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roadwarrior

Suggestions For Your First Tacklebox  

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Brand new to fishing? This thread is for you. I'll start and hopefully some other members will add their advice, but before you start accumulating a lot of tackle, let's focus on the basics. We'll start with a rod and reel, line and a few basic lures that anyone can fish.

My first rod & reel was a Zebco spincast combination. They haven't changed much in fifty years, but they are still the easiest rig to fish:

http://www.basspro.com/servlet/catalog.TextId?hvarTextId=63971&hvarDept=100&hvarEvent=&hvarClassCode=3&hvarSubCode=3&hvarTarget=browse

The combination probably comes with line already spooled, but if not have the retailer put 10 lb test monofilament on for you.

Now a few lures that are "user friendly." By this I mean, cast them out and reel them in. Let's catch some fish first, then we'll work on some other techniques later. All of the lures I am recommending catch bass, as a matter-of-fact some of these are the greatest producers of all time! So, here we go:

#1 Rapala Original Floater (silver)

#2 Jitterbug (green)

#3 Zara Puppy (silver & black)

#4 Rat-L-Trap (chrome & blue)

#5 Spinnerbait (chartreuse & white with two willow blades)

#6 Norman Fat Boy (bluegill pattern)

#7 Bagley BII (Yellow)

That's it, those are all the lures you need to get started catching some bass this spring. Practice casting so you can place them near cover and structure. Cast, let it sit for ten or fifteen seconds and retrieve.

That's all there is to it.

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I 'd say: get the largest one you can find, The BaitMonkey will take care of filling it in an eye blink.  ;)

I should have known that one a long time ago.  :;)

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Raul,

Your "tacklebox" is a tackle garage! :;)

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RW,  I agree with you that the Zebco spincast are the easiest set ups to use if you are brand new, but I would recommend to anyone who plans on fishing more than a few times a year to at least consider picking up a spinning set up instead.  They are pretty easy to learn and maintain, and you can buy a decent combo at a pretty friendly price.  It may be a little more money and time to learn at first, but if you plan on fishing with any regularity I think it would be more worth it in the long run.  If a beginner turns serious about the sport then a spincast will quickly be out the door due to it's limitations, where as a spinning outfit is something you can use for almost any application (as you are the living proof of).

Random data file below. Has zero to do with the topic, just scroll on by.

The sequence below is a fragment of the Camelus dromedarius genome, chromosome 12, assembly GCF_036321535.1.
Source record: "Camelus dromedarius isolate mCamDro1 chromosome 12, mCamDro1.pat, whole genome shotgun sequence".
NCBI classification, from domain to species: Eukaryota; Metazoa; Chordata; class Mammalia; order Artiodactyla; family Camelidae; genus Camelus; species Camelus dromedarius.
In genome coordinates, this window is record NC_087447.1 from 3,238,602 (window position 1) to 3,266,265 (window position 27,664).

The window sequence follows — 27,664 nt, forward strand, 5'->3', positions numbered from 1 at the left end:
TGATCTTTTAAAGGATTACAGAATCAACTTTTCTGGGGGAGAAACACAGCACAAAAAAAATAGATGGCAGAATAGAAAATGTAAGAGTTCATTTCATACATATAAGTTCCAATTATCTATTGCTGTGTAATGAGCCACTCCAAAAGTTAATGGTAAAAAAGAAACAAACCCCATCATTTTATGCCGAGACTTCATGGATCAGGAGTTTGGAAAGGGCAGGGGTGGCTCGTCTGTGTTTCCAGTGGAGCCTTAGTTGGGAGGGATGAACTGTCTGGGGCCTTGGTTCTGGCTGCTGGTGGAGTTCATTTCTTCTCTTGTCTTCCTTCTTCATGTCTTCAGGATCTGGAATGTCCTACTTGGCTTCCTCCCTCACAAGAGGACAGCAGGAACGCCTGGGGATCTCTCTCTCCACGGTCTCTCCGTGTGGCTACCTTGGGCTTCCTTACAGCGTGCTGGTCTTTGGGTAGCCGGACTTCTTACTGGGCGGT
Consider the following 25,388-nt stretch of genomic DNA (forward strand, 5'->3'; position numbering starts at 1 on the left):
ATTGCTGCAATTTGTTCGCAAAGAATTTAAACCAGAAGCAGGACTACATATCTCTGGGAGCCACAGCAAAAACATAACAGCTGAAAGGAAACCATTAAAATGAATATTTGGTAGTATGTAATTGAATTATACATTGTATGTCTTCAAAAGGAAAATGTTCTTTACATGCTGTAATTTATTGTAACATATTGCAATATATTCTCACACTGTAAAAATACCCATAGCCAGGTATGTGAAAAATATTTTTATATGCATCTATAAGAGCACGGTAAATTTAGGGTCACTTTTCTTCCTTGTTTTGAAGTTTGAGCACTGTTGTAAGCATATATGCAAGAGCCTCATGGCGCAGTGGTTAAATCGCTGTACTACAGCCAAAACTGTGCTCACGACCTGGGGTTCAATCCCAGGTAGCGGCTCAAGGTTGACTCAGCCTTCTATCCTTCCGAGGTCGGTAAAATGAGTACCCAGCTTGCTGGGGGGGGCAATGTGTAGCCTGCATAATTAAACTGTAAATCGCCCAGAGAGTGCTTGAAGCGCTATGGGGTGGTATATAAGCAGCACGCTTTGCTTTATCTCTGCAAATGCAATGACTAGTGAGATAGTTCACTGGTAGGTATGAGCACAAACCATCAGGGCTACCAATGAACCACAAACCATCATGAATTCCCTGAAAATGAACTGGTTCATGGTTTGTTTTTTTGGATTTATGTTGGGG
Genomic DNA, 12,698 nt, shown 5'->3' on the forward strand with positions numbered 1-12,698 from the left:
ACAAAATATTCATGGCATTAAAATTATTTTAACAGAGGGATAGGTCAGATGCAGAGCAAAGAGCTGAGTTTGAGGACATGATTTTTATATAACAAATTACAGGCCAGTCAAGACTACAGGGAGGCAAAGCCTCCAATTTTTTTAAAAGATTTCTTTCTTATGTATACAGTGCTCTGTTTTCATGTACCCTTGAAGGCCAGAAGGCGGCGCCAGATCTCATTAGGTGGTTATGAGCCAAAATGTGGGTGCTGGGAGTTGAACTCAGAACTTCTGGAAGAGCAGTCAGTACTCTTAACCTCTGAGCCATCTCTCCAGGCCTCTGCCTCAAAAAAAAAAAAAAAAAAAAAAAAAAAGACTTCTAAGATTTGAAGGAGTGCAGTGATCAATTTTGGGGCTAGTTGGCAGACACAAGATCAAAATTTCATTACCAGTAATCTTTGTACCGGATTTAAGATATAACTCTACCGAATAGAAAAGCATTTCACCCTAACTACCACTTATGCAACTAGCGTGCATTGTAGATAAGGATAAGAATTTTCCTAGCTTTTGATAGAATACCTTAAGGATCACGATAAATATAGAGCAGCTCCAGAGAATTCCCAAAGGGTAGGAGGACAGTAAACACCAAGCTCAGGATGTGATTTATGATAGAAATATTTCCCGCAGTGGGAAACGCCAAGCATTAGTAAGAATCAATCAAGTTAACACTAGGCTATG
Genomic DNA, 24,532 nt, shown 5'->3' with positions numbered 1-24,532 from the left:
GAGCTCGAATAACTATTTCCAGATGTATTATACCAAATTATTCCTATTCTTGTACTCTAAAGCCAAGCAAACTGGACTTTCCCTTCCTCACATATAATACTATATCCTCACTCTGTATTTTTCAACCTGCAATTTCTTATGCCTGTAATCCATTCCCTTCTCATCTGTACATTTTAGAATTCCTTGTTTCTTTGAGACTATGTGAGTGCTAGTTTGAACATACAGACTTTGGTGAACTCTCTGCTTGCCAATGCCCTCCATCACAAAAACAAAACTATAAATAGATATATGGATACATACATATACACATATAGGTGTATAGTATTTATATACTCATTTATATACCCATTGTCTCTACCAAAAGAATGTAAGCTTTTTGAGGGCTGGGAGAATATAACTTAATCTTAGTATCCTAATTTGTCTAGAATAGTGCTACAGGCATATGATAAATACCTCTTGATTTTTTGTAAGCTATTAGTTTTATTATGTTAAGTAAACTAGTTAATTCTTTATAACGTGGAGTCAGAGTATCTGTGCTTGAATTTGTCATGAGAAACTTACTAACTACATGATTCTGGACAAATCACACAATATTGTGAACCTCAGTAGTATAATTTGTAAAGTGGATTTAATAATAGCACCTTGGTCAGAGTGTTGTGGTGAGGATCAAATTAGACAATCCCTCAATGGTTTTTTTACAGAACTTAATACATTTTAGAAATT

As far as lures, well that's a much harder decision as the numerous debates on this site can attest, but I think the list you gave is a good "starter" package.

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May I add a must have item to your first tackle box?

A camera is never a bad idea.   It don't catch fish, but does capture them on film.

Matt.

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Soft plastics is the next step, but I think they are difficult to fish productively when someone is just starting to fish.

Maybe not. What do you think?

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I think Senkos and Senko-like baits are one of the easiest soft plastics to lean with.  They can be fished in so many ways and (especially in the Spring) there is no way to truly mess it up.  I agree that the lures you have listed are good to learn with, but to make that next step it is important to learn to feel that fish strike the lure and this is where the Senko baits come in.  Once you get the "feel", you can begin to refine your soft plastic presentations and learn from there.  Once you have that down, is the natural progression then to jigs?

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I agree with RW, I think if one is going to start with a spin cast set up RW's original list is plenty.

If the next step is a regular spinning set up I think this would be the time and better suited for soft plastics as it would be more sensitive to enable better presentations and feeling bites.

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Soft plastics is the next step, but I think they are difficult to fish productively when someone is just starting to fish.

Maybe not. What do you think?